Subtle.

Ron and Debbie Hall (Greg Kinnear and Renee Zellweger) were rich white Texans in an unhappy marriage. They met homeless man Denver Moore (Djimon Hounsou) and struck up a friendship which led to millions of dollars raised for the needy.

It’s a nice story. Helping thy neighbor is a lovely message. Why does it have to be delivered this way?

Denver seems like an interesting character, and he’s listed as a co-author on the book. Did anyone think to tell the story from his point of view?

No, we must get more precious white saviors, and celebrate them for taking a black friend to their white country club while they wash their hands of violent racism with empty voiceovers (of course there are voiceovers!) such as “there are things I just don’t understand.”

Bless your heart.

Not one thing in director/co-writer Michael Carney’s feature debut feels authentic. Even smaller details, like Debbie sleeping in full makeup or a young, poverty-stricken Denver sporting gleaming straight teeth, feed the notion that this is all just a self-congratulatory show.

Well, congratulations, this might even be worse than The Blind Slide.

 





Something Special in the Air

 

How to Train Your Dragon 2

by George Wolf

They had me at “Drago Bloodfist.”

Actually, they had me four years ago, when the original How to Train Your Dragon was not only one of the best films of 2010, but one of the most visually stunning 3D films ever.

Part 2 may fall a hair short of those original lofty heights, but you can still expect an exhilarating, often eye-popping family adventure.

Writer/director Dean DeBlois returns to catch us up with Hiccup (voiced by Jay Baruchel) and his dragon, Toothless, five years after they showed their village that dragons and Vikings can be buddies after all.

Things aren’t so harmonious in neighboring villages, as the evil pirate Bloodfist (Djimon Hounsou) has his henchmen always on the hunt, looking to capture new additions for a growing dragon army. Hiccup favors reasoning with the pirates but his father, Chief Stoick the Vast, (Gerard Butler) prefers a pre-emptive strike.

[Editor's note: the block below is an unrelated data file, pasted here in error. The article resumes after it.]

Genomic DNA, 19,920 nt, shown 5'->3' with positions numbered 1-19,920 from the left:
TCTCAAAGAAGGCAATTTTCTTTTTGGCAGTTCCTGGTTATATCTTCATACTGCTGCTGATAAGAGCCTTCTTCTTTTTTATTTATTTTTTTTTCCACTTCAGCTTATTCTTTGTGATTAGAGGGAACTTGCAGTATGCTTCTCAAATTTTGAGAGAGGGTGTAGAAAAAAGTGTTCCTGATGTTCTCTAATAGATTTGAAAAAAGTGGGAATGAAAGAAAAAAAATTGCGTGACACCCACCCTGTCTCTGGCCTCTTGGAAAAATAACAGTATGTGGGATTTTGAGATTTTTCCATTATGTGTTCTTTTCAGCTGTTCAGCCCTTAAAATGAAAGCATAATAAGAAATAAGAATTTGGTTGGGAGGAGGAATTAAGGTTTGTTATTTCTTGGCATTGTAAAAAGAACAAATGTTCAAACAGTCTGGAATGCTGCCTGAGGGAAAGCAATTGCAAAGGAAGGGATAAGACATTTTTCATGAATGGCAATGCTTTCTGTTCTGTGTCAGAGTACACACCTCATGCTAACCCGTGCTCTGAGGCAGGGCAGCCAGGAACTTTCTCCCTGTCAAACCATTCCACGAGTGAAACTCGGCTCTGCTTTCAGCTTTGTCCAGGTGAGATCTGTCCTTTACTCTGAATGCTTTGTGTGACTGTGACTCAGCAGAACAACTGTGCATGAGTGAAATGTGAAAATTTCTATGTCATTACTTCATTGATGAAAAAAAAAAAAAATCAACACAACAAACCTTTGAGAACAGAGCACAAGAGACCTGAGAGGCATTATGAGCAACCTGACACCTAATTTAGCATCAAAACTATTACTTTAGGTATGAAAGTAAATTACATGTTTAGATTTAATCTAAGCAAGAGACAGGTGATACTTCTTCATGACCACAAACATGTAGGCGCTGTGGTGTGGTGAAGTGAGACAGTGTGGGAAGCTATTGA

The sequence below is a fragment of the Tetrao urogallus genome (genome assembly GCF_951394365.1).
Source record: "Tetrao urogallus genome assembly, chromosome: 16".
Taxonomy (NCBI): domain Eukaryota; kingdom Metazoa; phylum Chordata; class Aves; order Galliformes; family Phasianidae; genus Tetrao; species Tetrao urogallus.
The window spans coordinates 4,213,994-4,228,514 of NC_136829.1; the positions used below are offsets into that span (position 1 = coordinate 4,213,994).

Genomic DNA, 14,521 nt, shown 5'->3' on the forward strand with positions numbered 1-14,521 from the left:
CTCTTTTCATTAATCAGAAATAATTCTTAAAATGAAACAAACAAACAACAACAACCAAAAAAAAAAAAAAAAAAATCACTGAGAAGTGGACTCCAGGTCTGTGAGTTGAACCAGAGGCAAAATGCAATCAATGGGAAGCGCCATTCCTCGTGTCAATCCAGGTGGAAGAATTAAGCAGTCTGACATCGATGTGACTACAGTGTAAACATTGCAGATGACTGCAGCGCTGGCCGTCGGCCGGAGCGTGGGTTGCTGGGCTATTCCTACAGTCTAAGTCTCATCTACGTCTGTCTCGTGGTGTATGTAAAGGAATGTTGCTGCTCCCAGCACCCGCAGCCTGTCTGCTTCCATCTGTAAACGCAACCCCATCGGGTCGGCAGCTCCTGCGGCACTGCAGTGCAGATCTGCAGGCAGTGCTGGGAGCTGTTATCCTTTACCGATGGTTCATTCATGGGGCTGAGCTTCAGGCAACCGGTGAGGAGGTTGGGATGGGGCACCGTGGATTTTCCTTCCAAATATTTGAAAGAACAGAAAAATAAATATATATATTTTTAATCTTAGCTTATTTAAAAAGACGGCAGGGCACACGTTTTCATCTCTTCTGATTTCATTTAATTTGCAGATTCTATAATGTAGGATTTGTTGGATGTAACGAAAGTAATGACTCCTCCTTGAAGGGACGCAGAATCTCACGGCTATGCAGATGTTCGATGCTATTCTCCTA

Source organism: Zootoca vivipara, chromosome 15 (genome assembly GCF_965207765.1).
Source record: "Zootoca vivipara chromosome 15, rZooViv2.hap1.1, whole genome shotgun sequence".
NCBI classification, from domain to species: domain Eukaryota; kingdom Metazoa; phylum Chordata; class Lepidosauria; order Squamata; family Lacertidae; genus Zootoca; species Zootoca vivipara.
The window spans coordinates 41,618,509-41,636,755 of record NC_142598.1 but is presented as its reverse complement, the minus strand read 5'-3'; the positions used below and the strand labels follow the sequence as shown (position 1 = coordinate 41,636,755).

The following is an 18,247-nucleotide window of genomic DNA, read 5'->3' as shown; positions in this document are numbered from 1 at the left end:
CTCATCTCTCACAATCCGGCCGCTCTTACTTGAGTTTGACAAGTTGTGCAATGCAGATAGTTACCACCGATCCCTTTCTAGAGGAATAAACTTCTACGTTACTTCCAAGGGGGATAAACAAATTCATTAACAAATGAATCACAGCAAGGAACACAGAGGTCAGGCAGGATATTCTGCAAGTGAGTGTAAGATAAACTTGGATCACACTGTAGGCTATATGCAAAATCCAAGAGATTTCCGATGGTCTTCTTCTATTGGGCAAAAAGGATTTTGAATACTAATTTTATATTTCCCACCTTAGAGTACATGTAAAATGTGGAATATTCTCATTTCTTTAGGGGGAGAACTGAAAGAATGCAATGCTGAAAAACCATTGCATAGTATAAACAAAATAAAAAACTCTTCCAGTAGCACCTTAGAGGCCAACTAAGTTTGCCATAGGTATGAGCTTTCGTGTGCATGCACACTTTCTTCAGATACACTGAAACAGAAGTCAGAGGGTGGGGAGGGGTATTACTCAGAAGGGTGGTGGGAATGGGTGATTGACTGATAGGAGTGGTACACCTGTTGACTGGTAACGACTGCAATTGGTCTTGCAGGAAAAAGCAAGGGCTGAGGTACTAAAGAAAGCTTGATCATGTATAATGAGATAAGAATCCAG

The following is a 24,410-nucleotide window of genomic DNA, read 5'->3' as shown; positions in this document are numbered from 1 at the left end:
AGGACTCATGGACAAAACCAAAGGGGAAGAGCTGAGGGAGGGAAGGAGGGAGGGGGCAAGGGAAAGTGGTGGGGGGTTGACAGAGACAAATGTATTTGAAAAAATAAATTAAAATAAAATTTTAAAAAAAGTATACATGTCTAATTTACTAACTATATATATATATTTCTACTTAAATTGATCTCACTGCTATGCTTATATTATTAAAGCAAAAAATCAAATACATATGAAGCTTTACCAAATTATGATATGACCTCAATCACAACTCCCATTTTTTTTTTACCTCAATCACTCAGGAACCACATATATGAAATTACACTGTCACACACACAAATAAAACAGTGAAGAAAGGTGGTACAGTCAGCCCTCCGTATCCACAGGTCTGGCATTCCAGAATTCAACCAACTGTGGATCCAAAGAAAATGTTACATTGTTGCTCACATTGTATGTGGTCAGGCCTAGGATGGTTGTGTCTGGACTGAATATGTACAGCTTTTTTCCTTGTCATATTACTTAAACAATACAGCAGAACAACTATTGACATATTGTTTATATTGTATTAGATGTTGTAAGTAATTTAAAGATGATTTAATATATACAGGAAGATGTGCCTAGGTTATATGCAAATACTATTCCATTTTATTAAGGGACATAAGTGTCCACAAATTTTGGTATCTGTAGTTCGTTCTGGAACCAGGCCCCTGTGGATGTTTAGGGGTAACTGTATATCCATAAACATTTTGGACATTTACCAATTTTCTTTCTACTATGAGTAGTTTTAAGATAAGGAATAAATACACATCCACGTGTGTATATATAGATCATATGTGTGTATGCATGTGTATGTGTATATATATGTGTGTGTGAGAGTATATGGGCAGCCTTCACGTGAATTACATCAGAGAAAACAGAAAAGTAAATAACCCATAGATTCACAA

With obvious parallels to current global terrorism, HTTYD2 offers more mature, darker themes, but wisely doesn’t overplay this hand. The franchise, with part 3 already on the way, continues to be anchored by the bonds of family and friends, and the special relationship that can develop between man and beast.

What may make the younger viewers start to fidget are two backstory sequences, one involving Bloodfist and another featuring Hiccup’s mother Valka (Cate Blanchett). Though hardly fatal flaws, the compelling nature of the story begins to wander away, safely returning when Hiccup and Toothless get back into focus.

As the showdown between pirates and Vikings draws near, the visual elements continue to impress. With an assist from esteemed cinematographer Roger Deakins, the effects department again illustrates the glorious possibilities of 3D animation. The in-flight sequences make the heart race, and when Valka runs to the edge of a cliff to grasp the size of the approaching armada below, the aerial shot is simply breathtaking.

Boasting inspired storytelling, magical visuals and enough subtle, real world sensibility to give it resonance, HTTYD2 keeps this franchise crackling with vitality.

 Verdict-3-5-Stars